Table groupby(owner)

While groupby can work without select, if aggregate functions are used within select clause, using groupby clause becomes mandatory as aggregate functions operate on a group.

Example: To retrieve entity of type Table such we know the most recently created entity.

Table groupby(createTime) select owner, name, max(createTime)

Example: To retrieve entity of type Table such we know the oldest entity.

Table groupby(createTime) select owner, name, min(createTime)

Example: To know the number of entities owned by each owner.

Table groupby(owner) select owner, count()

Where Clause With Complex Types

In the discussion so far we looked at where clauses with primitive types. This section will look at using properties that are non-primitive types.

In this model, the DB is modeled such that it is aware of all the Table it contains. Table on the other hand is aware of existence of the DB but is not aware of all the other Table instances within the system. Each Table maintains reference of the DB it belongs to.

Similar structure exists within the hive data model.

Example: To retrieve all the instances of the Table belonging to a database named 'Sales':

Table where = "Sales"

The entity Column is modeled in a similar way. Each Table entity has outward edges pointing to Column entity instances corresponding to each column within the table.

Example: To retrieve all the Column entities for a given Table.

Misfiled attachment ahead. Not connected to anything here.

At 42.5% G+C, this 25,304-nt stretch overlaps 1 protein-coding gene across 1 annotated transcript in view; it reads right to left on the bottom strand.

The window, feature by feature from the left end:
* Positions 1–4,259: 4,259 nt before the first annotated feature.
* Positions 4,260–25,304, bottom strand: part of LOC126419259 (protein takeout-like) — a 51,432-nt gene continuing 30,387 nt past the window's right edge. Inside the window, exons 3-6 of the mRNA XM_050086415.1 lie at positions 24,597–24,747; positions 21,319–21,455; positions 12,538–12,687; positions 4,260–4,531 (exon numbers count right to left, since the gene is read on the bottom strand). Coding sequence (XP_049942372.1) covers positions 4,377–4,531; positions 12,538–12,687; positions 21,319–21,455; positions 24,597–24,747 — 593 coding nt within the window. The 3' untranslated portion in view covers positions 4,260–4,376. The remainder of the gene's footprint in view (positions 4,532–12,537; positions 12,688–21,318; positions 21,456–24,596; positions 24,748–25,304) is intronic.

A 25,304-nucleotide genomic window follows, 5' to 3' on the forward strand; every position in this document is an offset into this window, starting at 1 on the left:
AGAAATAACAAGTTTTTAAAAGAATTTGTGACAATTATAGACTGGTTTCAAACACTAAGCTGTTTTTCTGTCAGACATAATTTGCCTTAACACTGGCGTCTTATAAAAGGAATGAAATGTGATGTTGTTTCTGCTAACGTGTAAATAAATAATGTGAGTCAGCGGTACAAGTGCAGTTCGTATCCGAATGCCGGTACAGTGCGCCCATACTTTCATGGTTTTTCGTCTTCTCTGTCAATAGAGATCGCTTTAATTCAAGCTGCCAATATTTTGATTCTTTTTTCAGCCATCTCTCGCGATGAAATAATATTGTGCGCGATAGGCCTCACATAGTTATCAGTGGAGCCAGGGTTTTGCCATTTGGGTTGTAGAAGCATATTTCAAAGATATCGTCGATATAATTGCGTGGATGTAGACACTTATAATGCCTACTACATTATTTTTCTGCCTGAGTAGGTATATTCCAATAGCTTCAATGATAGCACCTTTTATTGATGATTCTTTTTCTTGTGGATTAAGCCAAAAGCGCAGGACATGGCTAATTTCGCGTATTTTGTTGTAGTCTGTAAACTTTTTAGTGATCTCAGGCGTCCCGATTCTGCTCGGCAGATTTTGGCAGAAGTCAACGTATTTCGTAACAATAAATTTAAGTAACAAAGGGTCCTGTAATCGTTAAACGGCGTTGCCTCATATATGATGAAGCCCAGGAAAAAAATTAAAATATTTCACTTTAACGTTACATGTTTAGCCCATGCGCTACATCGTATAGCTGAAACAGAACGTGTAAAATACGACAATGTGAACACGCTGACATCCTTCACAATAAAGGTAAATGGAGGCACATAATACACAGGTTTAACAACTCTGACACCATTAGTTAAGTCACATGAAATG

Table where name = "time_dim" select columns

The propeties of each Column entity type are displayed.

Using System Attributes

Each type defined within Atlas gets few attributes by default. These attributes help with internal book keeping of the entities. All the system attributes are prefixed with '__' (double underscore). This helps in identifying them from other attributes.

Following are the system attributes:

  • __guid Each entity within Atlas is assigned a globally unique identifier (GUID for short).
  • __modifiedBy Name of the user who last modified the entity.
  • __createdBy Name of the user who created the entity.
  • __state Current state of the entity. Please see below for details.
  • __timestamp Timestamp (date represented as integer) of the entity at the time of creation.
  • __modificationTimestamp Timestamp (date represented as integer) of the entity at the time of last modification.
State of an Entity

Entity within Atlas can be in the following states:

  • ACTIVE This is the state of entities that when it is available and is used within the system. It can be retrieved by default by searches.